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Podcast 315: Oneohtrix Point Never

Describing the work of Oneohtrix Point Never (a.k.a. Dan Lopatin) is no simple task. While the Brooklyn-based producer initially made his name with a series of trippily drifting synthscapes, recent years have found him consistently expanding his artistic vision, to the point where describing his "sound" is all but impossible. Today finds Lopatin releasing the excellent R Plus Seven, his latest full-length and first for the storied Warp imprint. Though his synth wizardry is still part of the equation, the LP further solidifies Oneohtrix Point Never as an experimental force, an artist who's taken stock of musical history and is unafraid to assemble challenging and highly conceptual worlds of sound. That's why we were so excited at the prospect of Lopatin putting together an exclusive mix for the XLR8R podcast series; there was little doubt that he would craft something that was both engagingly detailed and stunningly off the wall. Read more » 

Podcast 314: Huerco S. Decibel Mix

Huerco S. is having a good year. Back in January, the Kansas-born producer was featured as part of our Bubblin' Up Week series, which spotlighted acts we expected to be doing big things in 2013. Nine months later, he's releasing his full-length debut, Colonial Patterns, which drops today via the Software label, and is widely being hailed as an innovative new voice in electronic music. He's also been tapped to perform at the XLR8R showcase this Thursday night at Seattle's annual Decibel Festival. Given that, we figured there was no better candidate to oversee a special Decibel edition of our podcast series. Read more »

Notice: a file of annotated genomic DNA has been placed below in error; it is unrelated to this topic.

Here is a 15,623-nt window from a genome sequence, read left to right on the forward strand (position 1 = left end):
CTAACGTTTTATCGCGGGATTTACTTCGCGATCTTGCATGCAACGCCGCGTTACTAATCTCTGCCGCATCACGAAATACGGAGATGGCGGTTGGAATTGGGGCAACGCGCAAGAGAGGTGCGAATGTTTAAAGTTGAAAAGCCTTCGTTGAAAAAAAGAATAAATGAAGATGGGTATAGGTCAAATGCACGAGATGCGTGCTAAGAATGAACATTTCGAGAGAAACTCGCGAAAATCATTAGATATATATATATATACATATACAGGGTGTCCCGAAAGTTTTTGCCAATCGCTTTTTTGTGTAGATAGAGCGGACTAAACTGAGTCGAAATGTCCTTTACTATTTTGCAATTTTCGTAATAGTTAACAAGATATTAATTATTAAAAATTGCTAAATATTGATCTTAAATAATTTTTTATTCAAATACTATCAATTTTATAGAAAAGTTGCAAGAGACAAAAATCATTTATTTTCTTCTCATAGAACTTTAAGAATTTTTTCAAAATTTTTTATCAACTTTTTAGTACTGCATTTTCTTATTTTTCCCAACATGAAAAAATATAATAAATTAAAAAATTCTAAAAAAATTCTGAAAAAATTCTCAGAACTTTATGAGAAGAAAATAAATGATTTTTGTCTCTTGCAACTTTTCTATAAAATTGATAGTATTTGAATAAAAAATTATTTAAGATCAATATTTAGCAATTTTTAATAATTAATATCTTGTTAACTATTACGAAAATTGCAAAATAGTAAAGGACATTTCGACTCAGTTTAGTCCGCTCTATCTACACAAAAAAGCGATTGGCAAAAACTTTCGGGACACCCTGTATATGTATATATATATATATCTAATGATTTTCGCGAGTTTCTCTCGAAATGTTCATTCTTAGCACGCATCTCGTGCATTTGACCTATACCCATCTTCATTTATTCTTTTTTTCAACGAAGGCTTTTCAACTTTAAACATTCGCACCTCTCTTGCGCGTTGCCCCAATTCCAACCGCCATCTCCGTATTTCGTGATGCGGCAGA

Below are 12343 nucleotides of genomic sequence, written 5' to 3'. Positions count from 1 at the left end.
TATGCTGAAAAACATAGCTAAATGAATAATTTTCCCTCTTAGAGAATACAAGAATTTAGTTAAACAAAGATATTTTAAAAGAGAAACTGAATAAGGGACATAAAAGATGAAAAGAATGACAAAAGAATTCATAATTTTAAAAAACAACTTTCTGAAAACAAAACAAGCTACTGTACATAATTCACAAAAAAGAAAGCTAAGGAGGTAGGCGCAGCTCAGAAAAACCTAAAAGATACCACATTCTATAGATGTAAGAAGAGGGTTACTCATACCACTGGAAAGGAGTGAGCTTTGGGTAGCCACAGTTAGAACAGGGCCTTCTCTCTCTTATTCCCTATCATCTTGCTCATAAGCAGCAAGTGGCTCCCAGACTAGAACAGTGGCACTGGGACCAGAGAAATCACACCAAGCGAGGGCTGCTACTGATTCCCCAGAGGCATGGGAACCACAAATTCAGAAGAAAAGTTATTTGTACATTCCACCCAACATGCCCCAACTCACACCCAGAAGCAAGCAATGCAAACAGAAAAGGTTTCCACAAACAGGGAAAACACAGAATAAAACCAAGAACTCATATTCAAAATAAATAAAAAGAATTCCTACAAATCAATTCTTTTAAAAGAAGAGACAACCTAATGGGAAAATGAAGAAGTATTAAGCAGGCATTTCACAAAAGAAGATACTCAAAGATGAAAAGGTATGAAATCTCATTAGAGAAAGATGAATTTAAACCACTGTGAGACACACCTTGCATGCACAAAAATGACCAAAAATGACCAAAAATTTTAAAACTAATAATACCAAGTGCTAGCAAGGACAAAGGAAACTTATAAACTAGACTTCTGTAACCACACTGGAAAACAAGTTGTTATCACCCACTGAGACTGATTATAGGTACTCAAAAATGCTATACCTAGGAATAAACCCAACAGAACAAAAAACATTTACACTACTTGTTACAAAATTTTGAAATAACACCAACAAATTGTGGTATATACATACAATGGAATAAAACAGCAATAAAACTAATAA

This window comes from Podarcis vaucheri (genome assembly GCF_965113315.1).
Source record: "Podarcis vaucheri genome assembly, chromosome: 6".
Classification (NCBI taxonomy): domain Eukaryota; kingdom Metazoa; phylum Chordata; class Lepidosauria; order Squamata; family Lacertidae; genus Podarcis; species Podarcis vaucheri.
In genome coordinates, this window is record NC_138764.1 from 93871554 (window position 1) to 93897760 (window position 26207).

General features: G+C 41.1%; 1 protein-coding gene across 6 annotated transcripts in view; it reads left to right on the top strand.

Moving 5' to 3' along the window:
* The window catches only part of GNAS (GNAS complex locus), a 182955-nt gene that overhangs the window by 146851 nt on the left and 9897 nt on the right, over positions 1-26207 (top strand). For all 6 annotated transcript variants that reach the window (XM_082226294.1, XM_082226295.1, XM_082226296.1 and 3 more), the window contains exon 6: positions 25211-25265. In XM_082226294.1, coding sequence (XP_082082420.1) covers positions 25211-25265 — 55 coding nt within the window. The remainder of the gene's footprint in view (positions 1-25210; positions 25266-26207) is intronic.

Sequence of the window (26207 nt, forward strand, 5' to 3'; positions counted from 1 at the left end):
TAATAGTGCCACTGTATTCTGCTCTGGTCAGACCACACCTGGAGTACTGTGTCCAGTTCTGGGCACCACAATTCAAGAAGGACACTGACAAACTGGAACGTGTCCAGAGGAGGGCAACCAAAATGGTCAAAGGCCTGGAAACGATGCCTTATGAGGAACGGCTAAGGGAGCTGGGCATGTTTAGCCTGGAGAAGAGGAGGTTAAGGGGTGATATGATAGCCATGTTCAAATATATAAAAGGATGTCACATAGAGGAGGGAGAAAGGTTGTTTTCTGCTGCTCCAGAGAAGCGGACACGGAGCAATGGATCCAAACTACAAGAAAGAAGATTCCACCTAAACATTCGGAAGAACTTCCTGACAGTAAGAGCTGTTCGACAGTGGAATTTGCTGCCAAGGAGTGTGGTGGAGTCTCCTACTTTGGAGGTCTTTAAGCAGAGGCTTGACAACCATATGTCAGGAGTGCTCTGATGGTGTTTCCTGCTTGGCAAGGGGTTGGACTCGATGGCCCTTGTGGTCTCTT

Podcast 313: Daedelus

Los Angeles' crowded beat scene has a rich cast of characters, yet few of them can match the resume of Daedelus. For more than a decade, the leftfield beatmaker has been turning heads, both with his wild musical notions and his propensity for dressing like a Victorian dandy. Though his sound has morphed and evolved over the years—Daedelus has never been shy about experimenting with new genres or rhythmic ideas—the veteran has remained relevant, and is frequently cited as an influential pioneer by up-and-coming artists, many of who likely consumed his work online or perhaps caught one of his numerous appearances at Low End Theory. XLR8R has certainly been tracking Daedelus' movements for a long time, yet amazingly, he had never been enlisted to put together a mix for our podcast series. But with a new album, Drown Out, dropping today via Anticon, we figured that now would be the perfect time to rectify that situation. Read more » 

Podcast 312: Delroy Edwards' New Forms Mix

Over the past two years, L.I.E.S. has become one of dance music's most hotly tipped imprints, and there's little question that the influence of the label's raw, back-to-basics approach has crept across the electronic sphere. And though L.I.E.S. keeps even its most ardent fans busy with a high volume of releases from a variety of producers, a small circle of the label's artists has become particularly sought after. Delroy Edwards is one those artists. Read more » 

Podcast 311: Prefuse 73